Egyptian Blue is a copper calcium silicate that was the first synthetic pigment and the most extensively used from the early dynasties in Egypt until the end of the Roman period in Europe.
For a detailed explanation of the terms in the table above, please visit .Origin and History
The invention of the process of manufacturing Egyptian blue during the first dynasties of ancient Egypt, beginning about 3100 B.C.E., was a consequence of other technical developments. It has been suggested that a blue frit was developed for use as a glaze and later as a powdered pigment.Source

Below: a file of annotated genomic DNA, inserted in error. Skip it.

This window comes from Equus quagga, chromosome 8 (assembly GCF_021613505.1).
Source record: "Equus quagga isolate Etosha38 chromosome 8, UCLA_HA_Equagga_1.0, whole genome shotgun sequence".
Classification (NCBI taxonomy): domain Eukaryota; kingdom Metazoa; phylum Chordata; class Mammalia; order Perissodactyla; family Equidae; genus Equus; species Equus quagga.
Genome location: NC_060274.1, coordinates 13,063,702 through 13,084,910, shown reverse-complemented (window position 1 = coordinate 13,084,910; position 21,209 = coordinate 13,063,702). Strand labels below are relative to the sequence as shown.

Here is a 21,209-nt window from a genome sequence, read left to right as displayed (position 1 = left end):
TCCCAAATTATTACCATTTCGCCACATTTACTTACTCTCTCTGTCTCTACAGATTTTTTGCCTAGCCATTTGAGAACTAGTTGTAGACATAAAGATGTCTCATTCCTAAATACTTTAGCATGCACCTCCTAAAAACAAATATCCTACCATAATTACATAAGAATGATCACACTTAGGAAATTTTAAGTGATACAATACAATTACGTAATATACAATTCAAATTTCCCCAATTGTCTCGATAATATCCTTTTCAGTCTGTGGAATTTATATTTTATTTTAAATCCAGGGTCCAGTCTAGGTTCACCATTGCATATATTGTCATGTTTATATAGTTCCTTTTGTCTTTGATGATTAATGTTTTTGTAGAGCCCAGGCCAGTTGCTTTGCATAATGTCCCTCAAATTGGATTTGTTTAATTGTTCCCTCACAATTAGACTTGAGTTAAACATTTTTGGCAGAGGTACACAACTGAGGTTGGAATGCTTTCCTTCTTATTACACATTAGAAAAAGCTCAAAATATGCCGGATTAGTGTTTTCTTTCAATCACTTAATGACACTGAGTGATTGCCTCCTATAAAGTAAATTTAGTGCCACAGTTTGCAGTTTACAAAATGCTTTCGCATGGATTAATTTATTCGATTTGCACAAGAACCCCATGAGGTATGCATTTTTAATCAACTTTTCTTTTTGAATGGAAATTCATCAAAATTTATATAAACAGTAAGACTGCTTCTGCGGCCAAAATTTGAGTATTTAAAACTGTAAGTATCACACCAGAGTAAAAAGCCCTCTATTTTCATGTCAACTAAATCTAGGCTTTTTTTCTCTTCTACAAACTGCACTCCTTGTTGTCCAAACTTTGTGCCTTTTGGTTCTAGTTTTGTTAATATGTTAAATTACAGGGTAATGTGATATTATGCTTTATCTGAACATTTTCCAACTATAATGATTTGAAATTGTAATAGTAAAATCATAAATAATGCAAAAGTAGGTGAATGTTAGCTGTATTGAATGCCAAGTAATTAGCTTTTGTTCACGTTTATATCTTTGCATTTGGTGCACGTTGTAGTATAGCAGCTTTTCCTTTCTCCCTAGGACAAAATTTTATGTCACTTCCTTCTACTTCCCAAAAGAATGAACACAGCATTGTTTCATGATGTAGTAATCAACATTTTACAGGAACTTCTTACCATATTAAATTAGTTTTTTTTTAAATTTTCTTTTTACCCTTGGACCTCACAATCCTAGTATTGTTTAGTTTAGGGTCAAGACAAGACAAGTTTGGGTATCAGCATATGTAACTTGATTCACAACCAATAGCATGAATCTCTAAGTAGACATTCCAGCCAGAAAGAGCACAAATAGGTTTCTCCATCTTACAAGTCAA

The pigment Egyptian blue was always a manufactured product. The pigment is made by combining quartz, chalk (calcium carbonate), malachite (copper carbonate) and soda ash (sodium carbonate) and heated from 900° to 1000° C.Permanence and Compatibility
Egyptian blue is completely stable in all vehicles. It is completely light fast. Egyptian blue was mixed with different pigments and used with lime on frescoes.Oil Absorption and Grinding
Egyptian blue absorbs a small amount of oil (22 g oil per 100 g of pigment).Toxicity
Egyptian blue contains cooper, which is rated as toxic from prolonged exposure if inhaled or ingested. Care should be used in handling the dry powder pigment to avoid inhaling the dust.
For more information on how to handle pigments safely, please visit .